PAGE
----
Online and Way Ahead

By Joseph Keefe
Monday, October 07, 2013

Calhoon MEBA Engineering School pioneers two more distance learning programs. Where others wonder if it can work, CMES is up and running – miles ahead of the pack.

On the heels of its already highly successful Crowd Management Online, and Crisis Management and Human Behavior Online courses – both intended primarily to satisfy STCW training requirements for the cruise and passenger ship sector – the Calhoon MEBA Engineering School has rolled out two new National Maritime Center (NMC) approved Online Deck Officer Course Programs. The online programs designed to help deck officers renew or upgrade their licenses, Radar Renewal ($225) and Flashing Light ($100), allow self-paced study; and ultimately, testing at as many as 340 conveniently located Prometric testing centers distributed throughout the United States.
For mariners weary of endless travel during scheduled holiday periods for the purpose of satisfying the increasingly onerous burden of regulatory compliance, a small measure of relief is finally at hand. Course study materials include video lectures available online as well as for download to iPad, iPhone, or Android devices. USCG-approved Instructors are available to answer questions. The interactive online course materials recreate the test environment, so the student experiences the same interface used during the examination. If the first attempt is unsuccessful, a re-test is offered during the same session.
USCG-approved eLearning Courses and associated Learning Management Systems (LMS) must satisfy the same quality standards as would be needed for a similar class given in a traditional brick and mortar environment. Therefore, any training organization that wants deliver content as an online course, it must (as a minimum) assure the Cost Guard NMC that a long list of requirements are met. These include:

  • course documentation is according to USCG standards   
  • student identity is verified   
  • synchronous training is part of the course
  • online instructors are vetted and approved by the USCG   
  • testing is secure   
  • instructor identity during training is verified
  • student-teacher ratios support sufficient interaction   
  • LMS has a high degree of reliability   
  • the LMS is secure, maintained, auditable

Given these constraints, it is no wonder that few maritime training centers have entered into this form of training. When the Calhoon MEBA Engineering School received approval by the USCG – way back in 2008 – for its Distance Learning LMS, it was the product of a two-year effort adapting the DNV Standards for Maritime Training Centers to an eLearning environment. Since then, no one has yet duplicated the effort and CMES continues to develop courses for the platform. Originally set up to help the MEBA union manage training and travel costs, their Distance Learning LMS platform is available to anyone in the maritime industry who can get access to a secure internet connection. The possibilities for more of this type of training to develop are therefore endless. For now, CMES is the only maritime training school to figure out not only how to do it, but also to satisfy both Coast Guard and STCW requirements in doing so. Other STCW courses are in the CMES pipeline, too. These include ship’s stability and meteorology for advancement to Chief Mate and Master.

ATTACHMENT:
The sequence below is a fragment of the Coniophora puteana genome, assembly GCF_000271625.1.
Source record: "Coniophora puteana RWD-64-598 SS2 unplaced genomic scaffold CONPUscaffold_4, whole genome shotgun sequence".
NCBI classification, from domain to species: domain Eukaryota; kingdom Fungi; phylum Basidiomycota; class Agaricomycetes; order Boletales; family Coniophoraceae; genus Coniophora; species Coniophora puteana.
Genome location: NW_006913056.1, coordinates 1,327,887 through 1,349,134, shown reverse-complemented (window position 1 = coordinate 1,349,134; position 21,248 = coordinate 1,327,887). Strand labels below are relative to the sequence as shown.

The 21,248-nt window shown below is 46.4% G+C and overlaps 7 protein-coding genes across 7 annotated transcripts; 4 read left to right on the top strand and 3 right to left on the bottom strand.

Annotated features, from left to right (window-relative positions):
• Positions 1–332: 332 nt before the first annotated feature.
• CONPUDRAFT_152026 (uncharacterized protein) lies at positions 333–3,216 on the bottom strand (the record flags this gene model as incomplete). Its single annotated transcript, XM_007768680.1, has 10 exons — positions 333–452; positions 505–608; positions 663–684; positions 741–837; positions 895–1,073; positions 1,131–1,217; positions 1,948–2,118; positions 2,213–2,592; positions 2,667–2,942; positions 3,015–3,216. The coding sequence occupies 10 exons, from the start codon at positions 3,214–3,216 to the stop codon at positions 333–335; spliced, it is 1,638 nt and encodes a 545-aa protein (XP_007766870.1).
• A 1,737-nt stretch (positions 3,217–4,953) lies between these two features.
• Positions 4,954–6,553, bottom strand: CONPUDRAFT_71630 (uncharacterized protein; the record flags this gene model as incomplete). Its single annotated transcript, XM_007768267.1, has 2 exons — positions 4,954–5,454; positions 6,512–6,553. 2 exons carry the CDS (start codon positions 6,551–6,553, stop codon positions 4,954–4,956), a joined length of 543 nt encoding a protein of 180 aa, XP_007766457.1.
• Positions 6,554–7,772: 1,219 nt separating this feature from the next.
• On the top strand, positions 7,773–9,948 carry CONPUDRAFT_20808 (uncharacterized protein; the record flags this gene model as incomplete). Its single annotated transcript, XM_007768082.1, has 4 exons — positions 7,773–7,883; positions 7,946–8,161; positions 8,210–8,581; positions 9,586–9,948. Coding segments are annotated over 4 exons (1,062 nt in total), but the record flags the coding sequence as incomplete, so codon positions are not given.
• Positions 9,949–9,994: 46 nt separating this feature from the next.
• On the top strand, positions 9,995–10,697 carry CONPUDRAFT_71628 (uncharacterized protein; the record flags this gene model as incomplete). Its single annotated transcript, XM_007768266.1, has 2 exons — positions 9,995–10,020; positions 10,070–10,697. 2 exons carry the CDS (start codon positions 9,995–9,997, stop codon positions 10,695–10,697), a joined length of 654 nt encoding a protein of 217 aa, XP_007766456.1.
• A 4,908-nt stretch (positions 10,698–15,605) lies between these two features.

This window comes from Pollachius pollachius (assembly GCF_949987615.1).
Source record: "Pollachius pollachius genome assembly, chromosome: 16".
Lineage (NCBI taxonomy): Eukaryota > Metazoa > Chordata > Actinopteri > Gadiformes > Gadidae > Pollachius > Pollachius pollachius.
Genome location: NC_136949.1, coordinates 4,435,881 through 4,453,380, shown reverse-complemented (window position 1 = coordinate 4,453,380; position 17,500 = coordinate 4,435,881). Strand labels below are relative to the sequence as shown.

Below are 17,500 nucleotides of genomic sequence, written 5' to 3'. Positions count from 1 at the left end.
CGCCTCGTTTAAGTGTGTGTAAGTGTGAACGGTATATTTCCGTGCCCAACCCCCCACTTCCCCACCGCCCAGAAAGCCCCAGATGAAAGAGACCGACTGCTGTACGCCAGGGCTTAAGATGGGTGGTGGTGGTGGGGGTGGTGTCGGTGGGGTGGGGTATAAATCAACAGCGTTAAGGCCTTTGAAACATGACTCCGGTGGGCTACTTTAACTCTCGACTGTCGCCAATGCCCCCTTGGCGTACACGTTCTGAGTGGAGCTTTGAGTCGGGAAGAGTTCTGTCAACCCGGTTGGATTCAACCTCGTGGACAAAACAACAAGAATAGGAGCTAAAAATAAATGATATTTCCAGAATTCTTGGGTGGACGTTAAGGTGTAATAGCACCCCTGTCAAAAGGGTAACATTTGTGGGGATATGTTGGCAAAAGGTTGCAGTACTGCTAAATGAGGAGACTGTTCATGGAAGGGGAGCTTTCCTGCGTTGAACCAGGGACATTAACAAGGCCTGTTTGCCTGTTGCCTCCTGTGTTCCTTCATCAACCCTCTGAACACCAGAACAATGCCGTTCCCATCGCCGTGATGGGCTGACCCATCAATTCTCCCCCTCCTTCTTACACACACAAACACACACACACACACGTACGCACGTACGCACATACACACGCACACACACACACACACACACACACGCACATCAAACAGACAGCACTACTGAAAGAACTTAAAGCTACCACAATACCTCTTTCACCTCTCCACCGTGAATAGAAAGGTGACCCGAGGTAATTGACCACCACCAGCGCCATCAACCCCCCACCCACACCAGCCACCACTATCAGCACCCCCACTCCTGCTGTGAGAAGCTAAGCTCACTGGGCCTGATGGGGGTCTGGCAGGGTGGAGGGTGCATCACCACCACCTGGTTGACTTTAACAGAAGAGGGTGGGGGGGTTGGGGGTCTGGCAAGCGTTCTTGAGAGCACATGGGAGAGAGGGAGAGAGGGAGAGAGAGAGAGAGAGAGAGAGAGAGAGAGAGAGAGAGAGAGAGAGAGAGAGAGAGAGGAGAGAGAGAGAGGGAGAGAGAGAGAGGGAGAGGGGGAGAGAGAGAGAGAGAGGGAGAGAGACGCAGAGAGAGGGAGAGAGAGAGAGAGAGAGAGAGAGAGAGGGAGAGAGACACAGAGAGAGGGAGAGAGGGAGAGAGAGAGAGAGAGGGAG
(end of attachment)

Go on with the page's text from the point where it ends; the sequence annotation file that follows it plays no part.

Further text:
According to Chuck Eser, Director of Training at CMES, the RADAR Recertification Online is doing well. Late last year, reported that about a dozen deck officers had done the refresher, practiced at home, and tested at a Prometric testing center. Eser continued, “The system seems to work well. In November, the first (ever) mariner completed CMES USCG-approved Online Flashing Light Program.  He went through the Online practice sessions, scheduled his session at Prometric, and successfully completed the test.” Test results went electronically to the NMC database. And the cost? Just $100.
More than three years ago, MarineNews editor Joe Keefe was one of the first students to experience the CMES’ LMS system. During his journey to attain STCW credentials for his “continuation status” USCG Deck Officer License, he took and completed two CMES, STCW Online classes; Crowd Management Online, and Crisis Management and Human Behavior Online. And, while the numbers of students taking advantage of the CMES system is not yet where they want it to be, Eser says that metric is moving in the right direction.